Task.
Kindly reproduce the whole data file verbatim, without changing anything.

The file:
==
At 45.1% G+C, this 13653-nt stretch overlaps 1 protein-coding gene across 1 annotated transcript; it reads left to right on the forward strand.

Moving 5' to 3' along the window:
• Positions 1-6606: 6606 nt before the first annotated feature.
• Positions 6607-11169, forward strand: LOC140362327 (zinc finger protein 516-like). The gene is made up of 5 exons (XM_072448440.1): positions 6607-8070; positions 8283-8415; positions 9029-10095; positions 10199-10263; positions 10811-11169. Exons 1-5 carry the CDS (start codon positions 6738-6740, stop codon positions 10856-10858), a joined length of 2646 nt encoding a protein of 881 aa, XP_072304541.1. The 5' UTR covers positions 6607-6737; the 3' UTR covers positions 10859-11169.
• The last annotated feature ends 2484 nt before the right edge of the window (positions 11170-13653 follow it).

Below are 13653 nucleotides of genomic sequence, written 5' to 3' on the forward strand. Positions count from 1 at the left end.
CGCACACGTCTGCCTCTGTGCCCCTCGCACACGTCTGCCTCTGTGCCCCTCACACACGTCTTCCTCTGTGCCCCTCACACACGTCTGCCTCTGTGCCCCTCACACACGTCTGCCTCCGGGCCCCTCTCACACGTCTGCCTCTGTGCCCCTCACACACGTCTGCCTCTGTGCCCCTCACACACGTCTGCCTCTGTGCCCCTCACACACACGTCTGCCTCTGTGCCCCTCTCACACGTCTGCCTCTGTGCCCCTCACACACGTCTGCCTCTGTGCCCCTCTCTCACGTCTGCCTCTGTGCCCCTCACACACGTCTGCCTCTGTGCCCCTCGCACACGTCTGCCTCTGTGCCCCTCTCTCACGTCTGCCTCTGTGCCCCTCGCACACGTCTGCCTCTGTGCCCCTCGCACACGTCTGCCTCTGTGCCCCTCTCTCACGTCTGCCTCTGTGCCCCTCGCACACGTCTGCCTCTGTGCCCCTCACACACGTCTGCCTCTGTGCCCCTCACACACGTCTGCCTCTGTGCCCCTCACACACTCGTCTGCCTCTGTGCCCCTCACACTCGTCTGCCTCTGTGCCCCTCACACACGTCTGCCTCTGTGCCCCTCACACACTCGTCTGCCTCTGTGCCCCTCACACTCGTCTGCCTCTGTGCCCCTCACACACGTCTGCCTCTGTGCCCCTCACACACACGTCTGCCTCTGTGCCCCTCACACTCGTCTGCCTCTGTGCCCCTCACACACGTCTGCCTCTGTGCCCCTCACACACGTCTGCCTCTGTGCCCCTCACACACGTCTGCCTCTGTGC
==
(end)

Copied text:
At 45.1% G+C, this 13653-nt stretch overlaps 1 protein-coding gene across 1 annotated transcript; it reads left to right on the forward strand.

Moving 5' to 3' along the window:
• Positions 1-6606: 6606 nt before the first annotated feature.
• Positions 6607-11169, forward strand: LOC140362327 (zinc finger protein 516-like). The gene is made up of 5 exons (XM_072448440.1): positions 6607-8070; positions 8283-8415; positions 9029-10095; positions 10199-10263; positions 10811-11169. Exons 1-5 carry the CDS (start codon positions 6738-6740, stop codon positions 10856-10858), a joined length of 2646 nt encoding a protein of 881 aa, XP_072304541.1. The 5' UTR covers positions 6607-6737; the 3' UTR covers positions 10859-11169.
• The last annotated feature ends 2484 nt before the right edge of the window (positions 11170-13653 follow it).

Below are 13653 nucleotides of genomic sequence, written 5' to 3' on the forward strand. Positions count from 1 at the left end.
CGCACACGTCTGCCTCTGTGCCCCTCGCACACGTCTGCCTCTGTGCCCCTCACACACGTCTTCCTCTGTGCCCCTCACACACGTCTGCCTCTGTGCCCCTCACACACGTCTGCCTCCGGGCCCCTCTCACACGTCTGCCTCTGTGCCCCTCACACACGTCTGCCTCTGTGCCCCTCACACACGTCTGCCTCTGTGCCCCTCACACACACGTCTGCCTCTGTGCCCCTCTCACACGTCTGCCTCTGTGCCCCTCACACACGTCTGCCTCTGTGCCCCTCTCTCACGTCTGCCTCTGTGCCCCTCACACACGTCTGCCTCTGTGCCCCTCGCACACGTCTGCCTCTGTGCCCCTCTCTCACGTCTGCCTCTGTGCCCCTCGCACACGTCTGCCTCTGTGCCCCTCGCACACGTCTGCCTCTGTGCCCCTCTCTCACGTCTGCCTCTGTGCCCCTCGCACACGTCTGCCTCTGTGCCCCTCACACACGTCTGCCTCTGTGCCCCTCACACACGTCTGCCTCTGTGCCCCTCACACACTCGTCTGCCTCTGTGCCCCTCACACTCGTCTGCCTCTGTGCCCCTCACACACGTCTGCCTCTGTGCCCCTCACACACTCGTCTGCCTCTGTGCCCCTCACACTCGTCTGCCTCTGTGCCCCTCACACACGTCTGCCTCTGTGCCCCTCACACACACGTCTGCCTCTGTGCCCCTCACACTCGTCTGCCTCTGTGCCCCTCACACACGTCTGCCTCTGTGCCCCTCACACACGTCTGCCTCTGTGCCCCTCACACACGTCTGCCTCTGTGC